Weapons from the Revolutionary War played a critical role in the tactics that were used and the types of units that were raised.
While the Americans, British, and French all had similar weapons, there were a few differences.
Weapons also varied depending on the unit. Infantry weapons were obviously different than artillery weapons or those that were used in the cavalry.
List of Infantry Weapons
Each nation had its own way of crafting weapons and its own innovations. Some would play a small role in the Revolution but take on a greater role in later wars.
Muskets and Rifles
Brown Bess: The Brown Bess was a muzzleloading smoothbore musket and one of the most common weapons from the Revolutionary War. While it originated in Great Britain and was a British weapon, it was the primary musket used by the Americans. Considering that the colonists were former British subjects, it makes sense.
Also Read: 30 Famous Battles of The Revolutionary War
The musket was used to fire a single shot ball or a cluster-style shot, which fired multiple projectiles, giving the weapon a "shotgun" effect.
There were two variations of the Brown Bess:
- Short Land Pattern: was shorter, less bulky, and less heavy.
- Long Land Pattern: longer and was more common than the Short Land Pattern.
Charleville Muskets: Due to the influence of Marquis de Lafayette, the Charleville Model 1763 and 1766 muskets were imported to America even before the French Alliance.
The Charleville would influence the Springfield Musket of 1795.
American-Made Muskets: The infant country commissioned many gunsmiths to make muskets for the Continental Army. These muskets became known as "Committee of Safety" muskets because the musket often did not bear the maker's name.
Pattern 1776 Rifle: The Pattern 1776 infantry rifle was built by William Grice and was based on German rifles in use by the British Army during its time.
About 1,000 of these were built and used by the British Army. The rifle was given to light companies of regiments in the British Army during the American Revolution. The Gun is .62 Calibre with a 30.5-inch barrel
Long Rifle: One of the most controversial weapons from the Revolutionary War. It was much more accurate than the Musket but had a longer reload time and could not be fitted with a bayonet.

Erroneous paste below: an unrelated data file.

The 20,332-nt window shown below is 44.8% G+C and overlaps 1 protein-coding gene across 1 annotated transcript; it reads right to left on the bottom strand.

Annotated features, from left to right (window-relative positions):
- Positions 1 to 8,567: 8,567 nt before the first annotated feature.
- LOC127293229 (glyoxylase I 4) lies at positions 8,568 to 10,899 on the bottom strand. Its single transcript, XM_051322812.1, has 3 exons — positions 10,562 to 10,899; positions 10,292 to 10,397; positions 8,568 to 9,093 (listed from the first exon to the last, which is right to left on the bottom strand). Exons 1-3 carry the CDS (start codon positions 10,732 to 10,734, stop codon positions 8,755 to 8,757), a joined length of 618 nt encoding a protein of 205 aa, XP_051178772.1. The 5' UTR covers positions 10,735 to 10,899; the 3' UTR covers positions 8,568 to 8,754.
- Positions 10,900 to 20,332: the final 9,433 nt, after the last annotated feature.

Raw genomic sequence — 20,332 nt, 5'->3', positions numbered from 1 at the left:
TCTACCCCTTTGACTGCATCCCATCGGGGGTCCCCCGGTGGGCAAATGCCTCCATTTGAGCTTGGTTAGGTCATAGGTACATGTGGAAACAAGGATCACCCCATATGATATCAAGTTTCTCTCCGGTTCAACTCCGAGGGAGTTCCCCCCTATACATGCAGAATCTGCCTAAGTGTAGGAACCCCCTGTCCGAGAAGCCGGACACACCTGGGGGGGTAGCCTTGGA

It took men like Daniel Morgan to create effective tactics for its use.
Ferguson Rifle: It was the first breech-loading rifle to be adopted by the British military. However, they were more expensive to produce and, as a result, could not be produced for the entire army.
The rifle was the creation of Patrick Ferguson and had an accurate range of approximately 100 yards with a 3-4 inch accuracy. It loaded much faster than the musket and could be loaded in the prone position.
After Ferguson was mortally wounded at the Battle of Kings Mountain, the rifle was no longer produced.
Fusil: Rifles carried by British officers. They were lighter and more accurate than muskets.
Bayonets: The Bayonet was fitted to the musket and aided the soldiers in close combat.
The bayonet was a crucial weapon in the Revolutionary War. Due to the inaccuracy of the musket, the bayonet charge was used frequently. This triangular-shaped blade would leave a large, easily infected wound on the victim.
Most units on both sides of the fighting used the bayonet.
Pistols and Small Arms
Light Dragoon Pistol: Issued to British Dragoons and used throughout the American Revolution. It was used as a quick-moving battlefield sweeper.
This .67 caliber smoothbore flintlock pistol was made for the Light Dragoons. It has brass furniture, a pin-fastened stock, a single ramrod pipe, a wooden ramrod with a swelled tip, and a raised beavertail carving on the stock around the tang.